JD. Hi Mary! Has your writing changed your reading habits? If so, how?
MC. I’d say no. I read like always. I may read a bit more critically but if I’m editing a book while I’m reading it that’s a bad, bad sign. I like to get lost in a book and mostly I can.
JD. Tell us about the featured book Gingham Mountain.
MC. A rancher runs head-on into the new schoolmarm, who believes he’s made slave labor out of eight orphaned children.
Grant Cooper crowds too many orphans into his rickety house, just like Hannah Cartwright's cruel father. Grant's family of orphans has been mistreated too many times by judgmental school teachers. Now the new schoolmarm is being cranky just like all the others, except she isn't really bad to his children…it's Grant she can't stand. And none of that would be so bad if Grant didn’t catch himself kissing Hannah every chance he got.
JD. Gingham Mountain is a fun read! I loved it! What attracted you to western historical romances and how does the taming of the American West dovetail with themes of inspirational writing?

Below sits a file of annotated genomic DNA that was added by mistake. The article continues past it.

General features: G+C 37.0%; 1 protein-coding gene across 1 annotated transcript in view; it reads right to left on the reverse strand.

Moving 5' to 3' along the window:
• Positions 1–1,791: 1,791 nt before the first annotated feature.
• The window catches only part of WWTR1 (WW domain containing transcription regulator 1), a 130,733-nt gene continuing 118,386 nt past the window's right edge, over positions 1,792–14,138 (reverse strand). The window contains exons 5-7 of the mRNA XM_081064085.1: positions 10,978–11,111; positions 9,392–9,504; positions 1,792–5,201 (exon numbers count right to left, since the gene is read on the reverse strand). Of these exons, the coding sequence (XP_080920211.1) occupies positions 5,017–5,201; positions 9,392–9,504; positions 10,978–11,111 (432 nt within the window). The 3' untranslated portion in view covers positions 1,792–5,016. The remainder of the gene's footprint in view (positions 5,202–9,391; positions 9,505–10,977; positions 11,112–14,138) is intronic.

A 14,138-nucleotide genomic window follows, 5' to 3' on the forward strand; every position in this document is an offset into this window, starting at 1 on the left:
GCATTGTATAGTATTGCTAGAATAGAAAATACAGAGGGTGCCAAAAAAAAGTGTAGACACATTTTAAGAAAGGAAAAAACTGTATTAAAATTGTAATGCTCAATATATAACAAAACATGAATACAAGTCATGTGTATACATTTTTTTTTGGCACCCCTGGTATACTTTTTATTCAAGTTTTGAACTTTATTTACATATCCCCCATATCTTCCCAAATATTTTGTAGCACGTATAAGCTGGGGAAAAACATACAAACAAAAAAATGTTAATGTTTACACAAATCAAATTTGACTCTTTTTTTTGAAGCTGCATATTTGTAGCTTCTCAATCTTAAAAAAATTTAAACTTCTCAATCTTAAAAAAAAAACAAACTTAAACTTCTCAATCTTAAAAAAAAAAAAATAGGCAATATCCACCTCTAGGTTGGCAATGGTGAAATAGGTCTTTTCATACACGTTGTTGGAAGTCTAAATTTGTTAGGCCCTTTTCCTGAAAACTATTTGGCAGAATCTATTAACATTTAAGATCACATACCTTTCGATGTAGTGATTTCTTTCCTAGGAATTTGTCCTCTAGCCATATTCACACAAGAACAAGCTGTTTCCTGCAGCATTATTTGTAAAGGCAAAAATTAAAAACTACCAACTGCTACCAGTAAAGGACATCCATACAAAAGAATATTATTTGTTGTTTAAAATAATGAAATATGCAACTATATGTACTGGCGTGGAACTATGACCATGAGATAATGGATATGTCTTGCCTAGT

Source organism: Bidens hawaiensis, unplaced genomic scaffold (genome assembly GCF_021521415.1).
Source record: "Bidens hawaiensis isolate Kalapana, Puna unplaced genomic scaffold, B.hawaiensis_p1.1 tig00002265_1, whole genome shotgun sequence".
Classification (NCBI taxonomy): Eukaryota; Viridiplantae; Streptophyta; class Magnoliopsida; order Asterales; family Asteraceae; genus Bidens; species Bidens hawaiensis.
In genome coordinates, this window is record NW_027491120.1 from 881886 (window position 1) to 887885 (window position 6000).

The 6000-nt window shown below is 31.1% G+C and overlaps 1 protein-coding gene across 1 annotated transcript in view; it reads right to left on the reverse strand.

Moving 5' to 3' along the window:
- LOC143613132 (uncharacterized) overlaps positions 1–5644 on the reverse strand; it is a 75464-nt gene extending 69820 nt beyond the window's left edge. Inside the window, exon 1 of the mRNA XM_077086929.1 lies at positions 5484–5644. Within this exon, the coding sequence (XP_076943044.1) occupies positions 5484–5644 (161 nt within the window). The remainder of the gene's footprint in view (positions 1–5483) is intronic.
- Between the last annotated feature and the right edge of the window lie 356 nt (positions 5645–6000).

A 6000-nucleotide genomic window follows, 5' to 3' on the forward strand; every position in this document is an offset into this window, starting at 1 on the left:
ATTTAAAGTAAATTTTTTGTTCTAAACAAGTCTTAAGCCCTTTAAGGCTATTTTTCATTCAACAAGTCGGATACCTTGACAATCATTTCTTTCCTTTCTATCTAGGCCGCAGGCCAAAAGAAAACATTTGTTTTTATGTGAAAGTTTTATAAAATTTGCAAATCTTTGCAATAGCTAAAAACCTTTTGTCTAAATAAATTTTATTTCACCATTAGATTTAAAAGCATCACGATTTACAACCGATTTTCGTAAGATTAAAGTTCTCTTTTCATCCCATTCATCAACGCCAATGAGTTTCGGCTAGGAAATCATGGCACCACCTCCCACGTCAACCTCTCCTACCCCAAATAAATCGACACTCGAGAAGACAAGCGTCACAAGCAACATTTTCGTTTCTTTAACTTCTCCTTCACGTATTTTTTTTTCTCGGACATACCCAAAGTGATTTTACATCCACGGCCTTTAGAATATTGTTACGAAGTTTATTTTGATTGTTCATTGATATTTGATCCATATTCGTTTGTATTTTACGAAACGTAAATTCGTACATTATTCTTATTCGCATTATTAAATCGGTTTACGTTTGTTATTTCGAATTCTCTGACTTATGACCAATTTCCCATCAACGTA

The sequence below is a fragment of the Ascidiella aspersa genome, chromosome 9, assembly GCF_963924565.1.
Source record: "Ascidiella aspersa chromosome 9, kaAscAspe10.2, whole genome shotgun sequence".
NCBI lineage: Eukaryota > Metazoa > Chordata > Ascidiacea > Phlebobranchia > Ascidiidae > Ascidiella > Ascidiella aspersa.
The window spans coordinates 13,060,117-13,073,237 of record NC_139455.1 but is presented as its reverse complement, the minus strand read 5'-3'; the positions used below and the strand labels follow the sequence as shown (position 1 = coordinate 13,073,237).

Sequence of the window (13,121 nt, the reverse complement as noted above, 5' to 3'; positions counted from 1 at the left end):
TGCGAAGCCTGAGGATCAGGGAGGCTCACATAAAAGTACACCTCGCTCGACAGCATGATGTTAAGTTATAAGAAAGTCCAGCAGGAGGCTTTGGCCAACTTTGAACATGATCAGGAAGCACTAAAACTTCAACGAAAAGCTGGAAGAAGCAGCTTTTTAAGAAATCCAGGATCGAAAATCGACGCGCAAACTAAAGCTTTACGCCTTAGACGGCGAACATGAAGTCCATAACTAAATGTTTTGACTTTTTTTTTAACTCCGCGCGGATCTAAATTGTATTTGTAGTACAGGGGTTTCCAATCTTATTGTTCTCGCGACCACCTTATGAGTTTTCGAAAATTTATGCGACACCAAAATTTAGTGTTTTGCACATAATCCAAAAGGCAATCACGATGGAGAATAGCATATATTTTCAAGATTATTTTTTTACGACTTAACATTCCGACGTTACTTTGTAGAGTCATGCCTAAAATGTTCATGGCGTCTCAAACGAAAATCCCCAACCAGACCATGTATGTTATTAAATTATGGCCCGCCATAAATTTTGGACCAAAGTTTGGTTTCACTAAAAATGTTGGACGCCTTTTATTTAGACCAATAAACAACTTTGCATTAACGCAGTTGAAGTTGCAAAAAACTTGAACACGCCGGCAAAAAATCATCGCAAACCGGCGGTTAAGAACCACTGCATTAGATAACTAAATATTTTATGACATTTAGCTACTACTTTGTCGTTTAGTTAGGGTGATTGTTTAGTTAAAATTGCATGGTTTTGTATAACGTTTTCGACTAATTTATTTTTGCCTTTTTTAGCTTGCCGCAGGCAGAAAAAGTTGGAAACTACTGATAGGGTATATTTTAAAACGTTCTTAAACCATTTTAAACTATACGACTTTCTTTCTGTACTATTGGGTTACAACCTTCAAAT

MC. I’d been writing for a long time before I got published and had a lot of finished books on my computer in many different genres when Petticoat Ranch, the first book in this “Lassoed in Texas” series, found a home.
The “Lassoed in Texas” series, including Petticoat Ranch, Calico Canyon and Gingham Mountain are all suspenseful, historical western romantic comedies…which is such a specific genre I’m afraid I’m the only one writing it…at least it’s a small crowd. I have so much fun writing like this. There’s just something about a cowboy, fighting the elements, quick with a fist and slow with words. And a cowgirl, tough in her own right, not all that willing to back down. I enjoy writing romantic comedy westerns a lot.
JD. You’ve created a genre, Mary. You capture the “he’s from Mars, she’s from Venus,” male versus female conflict in a very humorous way in your stories. What do you see as the differences between the male view of the world versus the female viewpoint?
MC. My husband likes to say, “Woman talk things through and men think things true.” Of course all ‘tru-isms’ have limits. There are chatty men and quiet woman, but as a rule of thumb, when I’ve got an idea rattling around in my head, I like saying it out loud. It helps me marshal my thoughts. And my husband is more one to just out of nowhere say, “Here’s what the problem is and here’s the solution.” So, I try and capture that in my characters, talk-y women, quiet men, of course I’ve taken it to extremes in the books for the comic value.
JD. In your stories, the children play a central part in the plot and often get into the kind of trouble that will be very familiar to any mother. With four daughters, do you have any personal experiences either as a mother or a child that you’d like to share that helped inspire some of these scenes?